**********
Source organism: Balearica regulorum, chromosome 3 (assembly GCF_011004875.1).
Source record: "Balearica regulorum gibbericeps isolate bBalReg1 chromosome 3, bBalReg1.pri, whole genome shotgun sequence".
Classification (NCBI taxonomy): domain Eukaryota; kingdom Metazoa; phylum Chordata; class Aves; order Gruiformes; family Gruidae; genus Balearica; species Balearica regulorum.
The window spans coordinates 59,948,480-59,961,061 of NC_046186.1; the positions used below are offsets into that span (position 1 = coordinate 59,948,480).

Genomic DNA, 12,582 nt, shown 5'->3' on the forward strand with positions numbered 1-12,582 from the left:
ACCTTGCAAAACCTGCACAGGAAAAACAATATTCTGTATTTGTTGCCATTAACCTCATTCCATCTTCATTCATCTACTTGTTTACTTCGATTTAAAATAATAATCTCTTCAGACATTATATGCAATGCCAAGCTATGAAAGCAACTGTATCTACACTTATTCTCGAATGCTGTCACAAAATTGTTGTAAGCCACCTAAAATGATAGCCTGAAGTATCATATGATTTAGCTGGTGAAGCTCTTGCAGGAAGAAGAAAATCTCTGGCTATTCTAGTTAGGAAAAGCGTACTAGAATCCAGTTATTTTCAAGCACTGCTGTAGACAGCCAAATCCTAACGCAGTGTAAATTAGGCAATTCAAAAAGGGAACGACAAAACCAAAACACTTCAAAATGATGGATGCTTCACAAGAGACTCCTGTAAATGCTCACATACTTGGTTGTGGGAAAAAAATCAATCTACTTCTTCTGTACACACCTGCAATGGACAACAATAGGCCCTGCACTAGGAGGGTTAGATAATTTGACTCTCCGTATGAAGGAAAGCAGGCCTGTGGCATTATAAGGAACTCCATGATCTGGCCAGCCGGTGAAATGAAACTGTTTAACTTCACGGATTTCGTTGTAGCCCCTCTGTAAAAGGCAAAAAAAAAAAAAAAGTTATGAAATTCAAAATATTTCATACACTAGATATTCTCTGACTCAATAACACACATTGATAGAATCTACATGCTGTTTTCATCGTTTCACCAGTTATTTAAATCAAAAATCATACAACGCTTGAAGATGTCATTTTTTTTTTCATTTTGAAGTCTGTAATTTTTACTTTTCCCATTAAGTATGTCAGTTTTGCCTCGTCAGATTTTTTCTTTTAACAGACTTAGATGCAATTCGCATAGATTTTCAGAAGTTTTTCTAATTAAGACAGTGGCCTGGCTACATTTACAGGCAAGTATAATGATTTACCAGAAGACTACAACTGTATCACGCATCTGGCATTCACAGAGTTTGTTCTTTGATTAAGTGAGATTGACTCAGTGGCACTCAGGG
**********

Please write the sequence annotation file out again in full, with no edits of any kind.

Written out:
Source organism: Balearica regulorum, chromosome 3 (assembly GCF_011004875.1).
Source record: "Balearica regulorum gibbericeps isolate bBalReg1 chromosome 3, bBalReg1.pri, whole genome shotgun sequence".
Classification (NCBI taxonomy): domain Eukaryota; kingdom Metazoa; phylum Chordata; class Aves; order Gruiformes; family Gruidae; genus Balearica; species Balearica regulorum.
The window spans coordinates 59,948,480-59,961,061 of NC_046186.1; the positions used below are offsets into that span (position 1 = coordinate 59,948,480).

Genomic DNA, 12,582 nt, shown 5'->3' on the forward strand with positions numbered 1-12,582 from the left:
ACCTTGCAAAACCTGCACAGGAAAAACAATATTCTGTATTTGTTGCCATTAACCTCATTCCATCTTCATTCATCTACTTGTTTACTTCGATTTAAAATAATAATCTCTTCAGACATTATATGCAATGCCAAGCTATGAAAGCAACTGTATCTACACTTATTCTCGAATGCTGTCACAAAATTGTTGTAAGCCACCTAAAATGATAGCCTGAAGTATCATATGATTTAGCTGGTGAAGCTCTTGCAGGAAGAAGAAAATCTCTGGCTATTCTAGTTAGGAAAAGCGTACTAGAATCCAGTTATTTTCAAGCACTGCTGTAGACAGCCAAATCCTAACGCAGTGTAAATTAGGCAATTCAAAAAGGGAACGACAAAACCAAAACACTTCAAAATGATGGATGCTTCACAAGAGACTCCTGTAAATGCTCACATACTTGGTTGTGGGAAAAAAATCAATCTACTTCTTCTGTACACACCTGCAATGGACAACAATAGGCCCTGCACTAGGAGGGTTAGATAATTTGACTCTCCGTATGAAGGAAAGCAGGCCTGTGGCATTATAAGGAACTCCATGATCTGGCCAGCCGGTGAAATGAAACTGTTTAACTTCACGGATTTCGTTGTAGCCCCTCTGTAAAAGGCAAAAAAAAAAAAAAAGTTATGAAATTCAAAATATTTCATACACTAGATATTCTCTGACTCAATAACACACATTGATAGAATCTACATGCTGTTTTCATCGTTTCACCAGTTATTTAAATCAAAAATCATACAACGCTTGAAGATGTCATTTTTTTTTTCATTTTGAAGTCTGTAATTTTTACTTTTCCCATTAAGTATGTCAGTTTTGCCTCGTCAGATTTTTTCTTTTAACAGACTTAGATGCAATTCGCATAGATTTTCAGAAGTTTTTCTAATTAAGACAGTGGCCTGGCTACATTTACAGGCAAGTATAATGATTTACCAGAAGACTACAACTGTATCACGCATCTGGCATTCACAGAGTTTGTTCTTTGATTAAGTGAGATTGACTCAGTGGCACTCAGGG